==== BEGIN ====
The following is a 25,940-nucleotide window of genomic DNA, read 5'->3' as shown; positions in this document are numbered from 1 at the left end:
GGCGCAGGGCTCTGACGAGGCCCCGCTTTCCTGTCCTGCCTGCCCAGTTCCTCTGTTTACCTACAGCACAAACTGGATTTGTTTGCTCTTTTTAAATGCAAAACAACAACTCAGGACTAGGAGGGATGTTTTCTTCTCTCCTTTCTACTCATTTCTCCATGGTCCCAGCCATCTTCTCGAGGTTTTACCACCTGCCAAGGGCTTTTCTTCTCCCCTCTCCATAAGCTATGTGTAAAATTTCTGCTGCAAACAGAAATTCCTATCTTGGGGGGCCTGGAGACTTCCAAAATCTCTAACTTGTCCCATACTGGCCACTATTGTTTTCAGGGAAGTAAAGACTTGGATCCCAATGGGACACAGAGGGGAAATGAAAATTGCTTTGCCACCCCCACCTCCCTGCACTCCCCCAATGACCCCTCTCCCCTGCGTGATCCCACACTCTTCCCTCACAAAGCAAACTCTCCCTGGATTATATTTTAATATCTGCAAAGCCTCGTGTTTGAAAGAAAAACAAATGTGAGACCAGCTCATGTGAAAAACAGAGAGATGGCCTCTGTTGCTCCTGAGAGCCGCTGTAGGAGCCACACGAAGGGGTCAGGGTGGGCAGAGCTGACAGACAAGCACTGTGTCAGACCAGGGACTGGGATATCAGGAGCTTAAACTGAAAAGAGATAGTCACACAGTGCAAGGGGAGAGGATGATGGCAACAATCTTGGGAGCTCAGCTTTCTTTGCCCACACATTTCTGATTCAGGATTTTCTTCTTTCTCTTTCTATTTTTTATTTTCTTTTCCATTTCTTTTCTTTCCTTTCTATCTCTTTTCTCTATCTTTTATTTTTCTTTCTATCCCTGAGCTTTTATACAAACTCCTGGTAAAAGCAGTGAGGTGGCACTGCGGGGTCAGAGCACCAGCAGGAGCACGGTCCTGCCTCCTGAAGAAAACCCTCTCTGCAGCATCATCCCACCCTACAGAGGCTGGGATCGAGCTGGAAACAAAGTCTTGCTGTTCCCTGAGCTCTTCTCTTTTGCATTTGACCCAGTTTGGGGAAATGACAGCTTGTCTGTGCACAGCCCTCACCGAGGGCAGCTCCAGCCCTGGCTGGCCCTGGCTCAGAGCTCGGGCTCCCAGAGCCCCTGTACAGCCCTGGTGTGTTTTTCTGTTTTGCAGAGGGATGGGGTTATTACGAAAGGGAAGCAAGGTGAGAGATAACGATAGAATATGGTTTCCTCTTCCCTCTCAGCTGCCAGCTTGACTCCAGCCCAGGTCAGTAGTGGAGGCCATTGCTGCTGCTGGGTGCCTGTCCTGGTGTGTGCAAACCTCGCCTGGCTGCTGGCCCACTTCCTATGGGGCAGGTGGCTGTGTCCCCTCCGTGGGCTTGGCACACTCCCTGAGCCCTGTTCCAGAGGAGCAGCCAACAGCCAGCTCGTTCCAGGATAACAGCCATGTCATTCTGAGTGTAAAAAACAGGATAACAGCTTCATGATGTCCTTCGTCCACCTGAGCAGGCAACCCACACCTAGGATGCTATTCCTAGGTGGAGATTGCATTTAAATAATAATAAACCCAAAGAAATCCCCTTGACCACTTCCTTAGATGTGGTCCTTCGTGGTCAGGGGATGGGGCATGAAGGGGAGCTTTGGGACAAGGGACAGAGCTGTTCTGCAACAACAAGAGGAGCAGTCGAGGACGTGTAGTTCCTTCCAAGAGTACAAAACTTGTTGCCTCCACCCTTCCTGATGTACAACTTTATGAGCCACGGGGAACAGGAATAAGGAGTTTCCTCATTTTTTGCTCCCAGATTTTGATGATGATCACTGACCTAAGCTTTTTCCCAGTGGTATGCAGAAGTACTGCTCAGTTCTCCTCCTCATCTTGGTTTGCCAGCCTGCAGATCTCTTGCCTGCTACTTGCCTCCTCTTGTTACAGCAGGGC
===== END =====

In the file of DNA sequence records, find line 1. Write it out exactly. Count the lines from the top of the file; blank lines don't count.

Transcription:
The following is a 25,940-nucleotide window of genomic DNA, read 5'->3' as shown; positions in this document are numbered from 1 at the left end: